Updated: Jan 10, 2020
People of all fitness levels and flexibilities will be considering a winter getaway this winter. I, myself, have been looking at these snow-capped mountains in southern Calfornia with longing. If we get as much snow as we got last year, the season should be full of powder and plentiful. Other than new equipment, of course, put a winter checkup on your wishlist to ensure you’re ready to hit the slopes. Many issues that arise such as back pain and knee disasters could have easily been prevented given the right strategy.
Before you go:
Always have wristguards and helmets!
I can’t tell you how many people come back with concussions (worse: more severe traumatic brain injury), wrist sprains, broken elbows or wrists.
Here’s a checklist to avoid injury this winter season:
Hip strengthening and hip range of motion is a must: Do me a favor and stand up. With one of your legs straightened, turn it inwards and outwards (internal and external rotation). Ideally, you should be able to turn it in about 45-60 degrees. Toeing out should be about 70-90 degrees from neutral. This test should be performed with your hip and back in neutral so that you aren’t cheating by bending over. This will help your knees and your back during your time on the slopes.
A quick note: foot rotation and the way you walk may affect how your hip rotates. If you are flat-footed or tend to pronate when your feet are bound in you can set yourself up for a nasty knee injury.
Feeling like that range isn’t quite optimal? Here is a tip to improve your rotation.
If you find it painful to get into these end ranges, get it checked out and worked on by your local Doctor of Physical Therapy.
Knee Self Assessment
Try the following assessment to see if your knees track well.
Ideally, you are doing single-leg squats about 20 per leg and able to hold a single-leg squatted position for anywhere between 30-90 seconds for balance and endurance.
If you are having issues with this, try the praying mantis exercise below!
Overall you need a hip and knee complex that works for you. Try this exercise to really drive it home.
During your time in the snow:
Saving your back really depends on how you stand on your board or between your skis. Being at the precise center of balance will keep you from having to strain muscles and joints that you need for the rest of your life. The stronger your abdominal muscles the better. It will help you keep balance in all kinds of terrain as well as keeping that center of gravity low. Dynamic abdominal strengthening exercises such as planks on a ball either under your feet or elbows will be just enough of a challenge to help prepare you for sudden losses of balance while boarding/skiing.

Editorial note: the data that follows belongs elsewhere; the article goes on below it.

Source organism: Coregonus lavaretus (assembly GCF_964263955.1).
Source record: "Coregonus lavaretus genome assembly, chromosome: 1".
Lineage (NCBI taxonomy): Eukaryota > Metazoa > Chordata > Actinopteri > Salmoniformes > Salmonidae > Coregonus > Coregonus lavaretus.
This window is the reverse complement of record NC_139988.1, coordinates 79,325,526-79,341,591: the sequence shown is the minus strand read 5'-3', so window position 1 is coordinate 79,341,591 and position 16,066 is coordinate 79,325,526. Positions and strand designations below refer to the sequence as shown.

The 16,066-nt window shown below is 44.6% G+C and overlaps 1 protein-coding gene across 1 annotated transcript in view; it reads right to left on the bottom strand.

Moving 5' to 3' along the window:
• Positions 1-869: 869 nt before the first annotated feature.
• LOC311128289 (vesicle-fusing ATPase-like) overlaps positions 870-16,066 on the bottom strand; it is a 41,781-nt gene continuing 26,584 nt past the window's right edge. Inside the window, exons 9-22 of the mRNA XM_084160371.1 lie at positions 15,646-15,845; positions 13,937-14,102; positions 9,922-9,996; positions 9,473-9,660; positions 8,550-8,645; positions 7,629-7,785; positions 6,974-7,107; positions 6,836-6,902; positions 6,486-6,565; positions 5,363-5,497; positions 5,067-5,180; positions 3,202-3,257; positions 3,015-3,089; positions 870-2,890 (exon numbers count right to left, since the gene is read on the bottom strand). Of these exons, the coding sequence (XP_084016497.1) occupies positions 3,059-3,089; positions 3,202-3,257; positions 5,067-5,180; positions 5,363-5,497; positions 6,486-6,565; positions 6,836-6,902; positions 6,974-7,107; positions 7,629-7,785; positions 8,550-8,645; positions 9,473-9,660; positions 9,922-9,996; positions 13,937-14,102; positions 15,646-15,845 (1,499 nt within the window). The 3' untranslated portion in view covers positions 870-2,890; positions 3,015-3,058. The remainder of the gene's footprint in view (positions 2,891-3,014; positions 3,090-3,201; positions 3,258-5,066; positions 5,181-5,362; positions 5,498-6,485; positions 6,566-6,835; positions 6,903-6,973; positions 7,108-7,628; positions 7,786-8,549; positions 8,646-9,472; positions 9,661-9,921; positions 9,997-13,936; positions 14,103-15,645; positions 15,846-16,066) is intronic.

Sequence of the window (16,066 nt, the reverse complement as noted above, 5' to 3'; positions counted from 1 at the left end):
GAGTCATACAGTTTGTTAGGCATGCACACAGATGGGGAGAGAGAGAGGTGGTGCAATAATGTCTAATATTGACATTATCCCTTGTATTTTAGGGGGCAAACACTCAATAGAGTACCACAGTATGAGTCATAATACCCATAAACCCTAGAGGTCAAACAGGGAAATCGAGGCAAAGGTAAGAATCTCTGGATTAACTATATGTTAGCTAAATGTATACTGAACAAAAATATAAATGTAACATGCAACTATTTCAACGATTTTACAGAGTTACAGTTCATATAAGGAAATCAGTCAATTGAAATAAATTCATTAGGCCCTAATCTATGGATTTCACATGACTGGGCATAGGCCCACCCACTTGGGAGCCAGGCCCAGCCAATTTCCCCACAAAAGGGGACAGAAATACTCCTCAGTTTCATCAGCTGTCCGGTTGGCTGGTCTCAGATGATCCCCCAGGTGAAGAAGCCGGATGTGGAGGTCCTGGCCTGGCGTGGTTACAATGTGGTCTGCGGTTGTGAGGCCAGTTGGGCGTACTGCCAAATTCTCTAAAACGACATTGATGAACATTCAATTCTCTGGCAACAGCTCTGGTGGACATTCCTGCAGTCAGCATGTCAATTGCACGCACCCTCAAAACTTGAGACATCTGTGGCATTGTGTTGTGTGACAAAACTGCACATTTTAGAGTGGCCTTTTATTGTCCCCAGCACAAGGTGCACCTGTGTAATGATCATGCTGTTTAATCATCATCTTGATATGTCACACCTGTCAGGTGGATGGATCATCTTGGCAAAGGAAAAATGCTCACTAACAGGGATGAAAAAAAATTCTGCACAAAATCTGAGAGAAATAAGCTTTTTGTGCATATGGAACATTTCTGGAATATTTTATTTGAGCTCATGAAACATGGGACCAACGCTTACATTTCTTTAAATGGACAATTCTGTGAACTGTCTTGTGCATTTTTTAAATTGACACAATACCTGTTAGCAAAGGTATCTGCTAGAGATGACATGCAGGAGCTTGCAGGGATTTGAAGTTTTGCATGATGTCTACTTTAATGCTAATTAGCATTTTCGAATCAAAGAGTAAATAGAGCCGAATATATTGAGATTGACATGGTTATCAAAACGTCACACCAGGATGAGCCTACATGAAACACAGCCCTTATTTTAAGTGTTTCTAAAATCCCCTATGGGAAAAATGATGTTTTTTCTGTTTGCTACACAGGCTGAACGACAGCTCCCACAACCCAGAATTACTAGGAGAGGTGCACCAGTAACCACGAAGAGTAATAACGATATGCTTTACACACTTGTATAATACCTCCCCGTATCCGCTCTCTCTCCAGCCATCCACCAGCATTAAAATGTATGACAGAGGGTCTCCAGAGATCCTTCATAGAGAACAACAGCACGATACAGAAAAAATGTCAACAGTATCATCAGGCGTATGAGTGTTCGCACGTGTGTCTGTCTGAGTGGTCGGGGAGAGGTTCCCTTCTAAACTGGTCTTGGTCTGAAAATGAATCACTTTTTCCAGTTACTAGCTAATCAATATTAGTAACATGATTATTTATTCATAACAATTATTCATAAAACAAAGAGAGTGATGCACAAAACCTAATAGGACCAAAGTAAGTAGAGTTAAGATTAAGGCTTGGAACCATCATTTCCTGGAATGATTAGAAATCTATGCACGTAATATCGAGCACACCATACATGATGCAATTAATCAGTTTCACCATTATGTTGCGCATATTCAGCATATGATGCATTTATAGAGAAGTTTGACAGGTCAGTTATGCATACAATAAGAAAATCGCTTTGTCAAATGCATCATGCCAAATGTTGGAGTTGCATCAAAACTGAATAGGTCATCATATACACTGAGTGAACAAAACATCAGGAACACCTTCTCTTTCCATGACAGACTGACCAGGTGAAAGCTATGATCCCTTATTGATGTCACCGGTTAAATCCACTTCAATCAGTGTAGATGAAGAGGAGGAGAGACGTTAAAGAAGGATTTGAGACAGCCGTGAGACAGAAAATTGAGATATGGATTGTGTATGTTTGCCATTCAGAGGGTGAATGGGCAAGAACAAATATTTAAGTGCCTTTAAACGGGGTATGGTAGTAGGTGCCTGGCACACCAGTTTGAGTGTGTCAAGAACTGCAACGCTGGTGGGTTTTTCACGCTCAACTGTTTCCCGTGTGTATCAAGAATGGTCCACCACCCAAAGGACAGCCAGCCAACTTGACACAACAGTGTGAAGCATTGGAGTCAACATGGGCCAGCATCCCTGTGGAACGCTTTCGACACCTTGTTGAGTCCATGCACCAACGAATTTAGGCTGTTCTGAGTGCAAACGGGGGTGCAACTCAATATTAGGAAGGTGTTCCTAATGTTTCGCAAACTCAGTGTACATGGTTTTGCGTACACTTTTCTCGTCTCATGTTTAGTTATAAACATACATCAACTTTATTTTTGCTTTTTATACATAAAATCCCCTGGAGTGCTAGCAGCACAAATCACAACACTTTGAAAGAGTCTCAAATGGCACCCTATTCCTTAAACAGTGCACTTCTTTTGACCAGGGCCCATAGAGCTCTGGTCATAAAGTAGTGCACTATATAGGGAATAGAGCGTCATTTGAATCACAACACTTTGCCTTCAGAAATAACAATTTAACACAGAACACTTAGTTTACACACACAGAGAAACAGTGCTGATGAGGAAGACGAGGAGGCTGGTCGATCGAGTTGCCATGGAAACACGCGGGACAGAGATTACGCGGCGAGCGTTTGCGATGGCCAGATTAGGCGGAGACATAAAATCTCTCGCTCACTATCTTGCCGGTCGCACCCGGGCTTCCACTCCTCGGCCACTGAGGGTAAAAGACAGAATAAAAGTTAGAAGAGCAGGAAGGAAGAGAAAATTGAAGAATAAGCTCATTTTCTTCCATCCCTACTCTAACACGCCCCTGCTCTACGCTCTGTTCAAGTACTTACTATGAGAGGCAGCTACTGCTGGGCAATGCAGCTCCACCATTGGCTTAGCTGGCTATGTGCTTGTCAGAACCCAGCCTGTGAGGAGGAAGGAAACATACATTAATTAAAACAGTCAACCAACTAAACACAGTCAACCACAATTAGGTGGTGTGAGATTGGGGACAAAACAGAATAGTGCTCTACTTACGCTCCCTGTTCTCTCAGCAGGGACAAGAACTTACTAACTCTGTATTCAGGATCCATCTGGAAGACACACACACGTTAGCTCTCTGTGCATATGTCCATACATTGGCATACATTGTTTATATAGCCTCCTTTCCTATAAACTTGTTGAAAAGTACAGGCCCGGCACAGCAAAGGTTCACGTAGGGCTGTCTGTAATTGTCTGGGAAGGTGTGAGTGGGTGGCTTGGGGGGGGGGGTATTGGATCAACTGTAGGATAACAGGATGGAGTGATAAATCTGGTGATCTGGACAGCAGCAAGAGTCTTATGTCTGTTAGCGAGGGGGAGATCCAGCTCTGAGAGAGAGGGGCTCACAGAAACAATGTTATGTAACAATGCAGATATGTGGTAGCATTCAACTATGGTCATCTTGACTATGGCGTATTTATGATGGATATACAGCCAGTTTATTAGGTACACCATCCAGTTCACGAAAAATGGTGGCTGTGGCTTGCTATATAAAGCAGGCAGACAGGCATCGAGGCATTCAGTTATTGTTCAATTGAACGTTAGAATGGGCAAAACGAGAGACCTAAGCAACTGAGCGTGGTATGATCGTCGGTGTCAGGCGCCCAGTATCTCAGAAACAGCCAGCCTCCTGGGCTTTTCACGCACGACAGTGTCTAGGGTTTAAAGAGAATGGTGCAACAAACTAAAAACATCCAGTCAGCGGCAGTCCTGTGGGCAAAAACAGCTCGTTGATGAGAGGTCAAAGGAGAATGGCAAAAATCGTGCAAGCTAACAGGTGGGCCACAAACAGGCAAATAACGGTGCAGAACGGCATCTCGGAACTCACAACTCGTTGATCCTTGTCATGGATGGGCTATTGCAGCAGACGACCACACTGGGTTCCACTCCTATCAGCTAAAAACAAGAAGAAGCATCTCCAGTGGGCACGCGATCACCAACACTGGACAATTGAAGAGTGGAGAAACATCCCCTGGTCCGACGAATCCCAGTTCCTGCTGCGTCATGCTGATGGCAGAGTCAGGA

In Case of a Wipeout:
Snowboarders and your coccyx and sacrum: If you find yourself not being able to walk or sit after landing on your bottom, see someone. You have a great bundle of nerves that can contribute to sciatic pain and lower back and even headaches.
Head and Neck:
Make sure you know what date and time and if you recall how you got to the slopes and what happened in the morning or even the day prior. If your friend lands hard, make sure you ask questions to test long term and short term memory. If speech is funny and you find yourself asking the same questions or can’t remember what happened a second ago, go to the ski patrol and let them know what happened.
In recent years, there are many studies showing brain changes long after head traumas from earlier incidents. In worst-case scenarios, a major hit in the head can land you unconscious or worst yet with a brain hemorrhage. BE CAREFUL!!!
After the Slopes
If you wipeout no matter how minor or severe, always ice up. Heed my warning about the hot tub…DO NOT JUMP INTO THE HOT TUB after your day and avoid alcohol. It may seem like a good idea at the time but it promotes inflammation and swelling in a body that already has little space for those things.
Have a safe time out on the slopes and take in a breath of cold fresh air for me.
Your Friend at Rehab and Revive,
Dr. Justin C. Lin